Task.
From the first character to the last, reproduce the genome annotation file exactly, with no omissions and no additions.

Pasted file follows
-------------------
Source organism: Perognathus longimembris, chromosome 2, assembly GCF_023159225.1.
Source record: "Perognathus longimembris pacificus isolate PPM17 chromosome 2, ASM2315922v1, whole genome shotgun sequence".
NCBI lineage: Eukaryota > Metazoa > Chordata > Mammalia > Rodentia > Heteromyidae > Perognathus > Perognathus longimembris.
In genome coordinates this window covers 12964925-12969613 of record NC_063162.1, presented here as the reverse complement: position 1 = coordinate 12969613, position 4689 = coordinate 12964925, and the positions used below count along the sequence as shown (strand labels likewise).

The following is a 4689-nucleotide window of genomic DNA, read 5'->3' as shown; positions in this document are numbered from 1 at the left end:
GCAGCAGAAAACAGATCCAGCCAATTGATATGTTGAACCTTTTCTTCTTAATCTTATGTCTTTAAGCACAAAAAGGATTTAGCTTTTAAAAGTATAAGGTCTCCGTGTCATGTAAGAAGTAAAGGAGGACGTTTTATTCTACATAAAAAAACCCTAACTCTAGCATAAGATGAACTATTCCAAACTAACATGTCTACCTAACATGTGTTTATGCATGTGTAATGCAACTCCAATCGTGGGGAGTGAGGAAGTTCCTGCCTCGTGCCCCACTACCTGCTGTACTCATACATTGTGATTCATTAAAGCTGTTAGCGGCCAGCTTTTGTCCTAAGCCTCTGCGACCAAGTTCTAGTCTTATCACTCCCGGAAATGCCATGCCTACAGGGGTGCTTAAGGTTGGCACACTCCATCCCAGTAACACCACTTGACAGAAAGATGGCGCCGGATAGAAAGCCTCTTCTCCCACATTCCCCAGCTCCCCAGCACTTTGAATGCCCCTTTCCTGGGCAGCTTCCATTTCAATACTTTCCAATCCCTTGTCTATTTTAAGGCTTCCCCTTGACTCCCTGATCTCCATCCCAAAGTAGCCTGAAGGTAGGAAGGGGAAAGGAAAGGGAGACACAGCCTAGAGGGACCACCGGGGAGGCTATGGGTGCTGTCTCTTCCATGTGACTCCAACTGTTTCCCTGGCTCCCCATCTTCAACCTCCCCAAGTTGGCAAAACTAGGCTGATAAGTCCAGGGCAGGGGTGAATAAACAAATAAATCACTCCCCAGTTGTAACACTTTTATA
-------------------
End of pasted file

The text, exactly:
Source organism: Perognathus longimembris, chromosome 2, assembly GCF_023159225.1.
Source record: "Perognathus longimembris pacificus isolate PPM17 chromosome 2, ASM2315922v1, whole genome shotgun sequence".
NCBI lineage: Eukaryota > Metazoa > Chordata > Mammalia > Rodentia > Heteromyidae > Perognathus > Perognathus longimembris.
In genome coordinates this window covers 12964925-12969613 of record NC_063162.1, presented here as the reverse complement: position 1 = coordinate 12969613, position 4689 = coordinate 12964925, and the positions used below count along the sequence as shown (strand labels likewise).

The following is a 4689-nucleotide window of genomic DNA, read 5'->3' as shown; positions in this document are numbered from 1 at the left end:
GCAGCAGAAAACAGATCCAGCCAATTGATATGTTGAACCTTTTCTTCTTAATCTTATGTCTTTAAGCACAAAAAGGATTTAGCTTTTAAAAGTATAAGGTCTCCGTGTCATGTAAGAAGTAAAGGAGGACGTTTTATTCTACATAAAAAAACCCTAACTCTAGCATAAGATGAACTATTCCAAACTAACATGTCTACCTAACATGTGTTTATGCATGTGTAATGCAACTCCAATCGTGGGGAGTGAGGAAGTTCCTGCCTCGTGCCCCACTACCTGCTGTACTCATACATTGTGATTCATTAAAGCTGTTAGCGGCCAGCTTTTGTCCTAAGCCTCTGCGACCAAGTTCTAGTCTTATCACTCCCGGAAATGCCATGCCTACAGGGGTGCTTAAGGTTGGCACACTCCATCCCAGTAACACCACTTGACAGAAAGATGGCGCCGGATAGAAAGCCTCTTCTCCCACATTCCCCAGCTCCCCAGCACTTTGAATGCCCCTTTCCTGGGCAGCTTCCATTTCAATACTTTCCAATCCCTTGTCTATTTTAAGGCTTCCCCTTGACTCCCTGATCTCCATCCCAAAGTAGCCTGAAGGTAGGAAGGGGAAAGGAAAGGGAGACACAGCCTAGAGGGACCACCGGGGAGGCTATGGGTGCTGTCTCTTCCATGTGACTCCAACTGTTTCCCTGGCTCCCCATCTTCAACCTCCCCAAGTTGGCAAAACTAGGCTGATAAGTCCAGGGCAGGGGTGAATAAACAAATAAATCACTCCCCAGTTGTAACACTTTTATA